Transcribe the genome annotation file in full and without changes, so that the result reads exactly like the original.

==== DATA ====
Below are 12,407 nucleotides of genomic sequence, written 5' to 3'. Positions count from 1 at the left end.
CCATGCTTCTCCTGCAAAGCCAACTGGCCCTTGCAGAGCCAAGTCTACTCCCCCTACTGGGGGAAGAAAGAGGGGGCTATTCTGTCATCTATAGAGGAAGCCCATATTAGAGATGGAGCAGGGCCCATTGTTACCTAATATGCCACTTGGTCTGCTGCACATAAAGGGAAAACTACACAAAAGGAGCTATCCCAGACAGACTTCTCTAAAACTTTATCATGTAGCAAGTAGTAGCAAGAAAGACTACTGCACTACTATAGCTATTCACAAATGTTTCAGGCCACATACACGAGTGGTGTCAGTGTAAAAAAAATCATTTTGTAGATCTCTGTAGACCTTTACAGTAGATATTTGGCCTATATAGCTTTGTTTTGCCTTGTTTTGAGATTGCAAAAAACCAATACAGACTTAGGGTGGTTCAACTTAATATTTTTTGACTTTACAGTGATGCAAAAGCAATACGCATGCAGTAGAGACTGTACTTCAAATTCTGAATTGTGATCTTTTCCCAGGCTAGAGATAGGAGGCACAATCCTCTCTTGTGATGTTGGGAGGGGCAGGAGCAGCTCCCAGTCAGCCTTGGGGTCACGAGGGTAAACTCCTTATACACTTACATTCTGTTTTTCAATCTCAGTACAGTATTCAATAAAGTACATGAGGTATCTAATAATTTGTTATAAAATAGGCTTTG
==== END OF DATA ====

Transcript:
Below are 12,407 nucleotides of genomic sequence, written 5' to 3'. Positions count from 1 at the left end.
CCATGCTTCTCCTGCAAAGCCAACTGGCCCTTGCAGAGCCAAGTCTACTCCCCCTACTGGGGGAAGAAAGAGGGGGCTATTCTGTCATCTATAGAGGAAGCCCATATTAGAGATGGAGCAGGGCCCATTGTTACCTAATATGCCACTTGGTCTGCTGCACATAAAGGGAAAACTACACAAAAGGAGCTATCCCAGACAGACTTCTCTAAAACTTTATCATGTAGCAAGTAGTAGCAAGAAAGACTACTGCACTACTATAGCTATTCACAAATGTTTCAGGCCACATACACGAGTGGTGTCAGTGTAAAAAAAATCATTTTGTAGATCTCTGTAGACCTTTACAGTAGATATTTGGCCTATATAGCTTTGTTTTGCCTTGTTTTGAGATTGCAAAAAACCAATACAGACTTAGGGTGGTTCAACTTAATATTTTTTGACTTTACAGTGATGCAAAAGCAATACGCATGCAGTAGAGACTGTACTTCAAATTCTGAATTGTGATCTTTTCCCAGGCTAGAGATAGGAGGCACAATCCTCTCTTGTGATGTTGGGAGGGGCAGGAGCAGCTCCCAGTCAGCCTTGGGGTCACGAGGGTAAACTCCTTATACACTTACATTCTGTTTTTCAATCTCAGTACAGTATTCAATAAAGTACATGAGGTATCTAATAATTTGTTATAAAATAGGCTTTG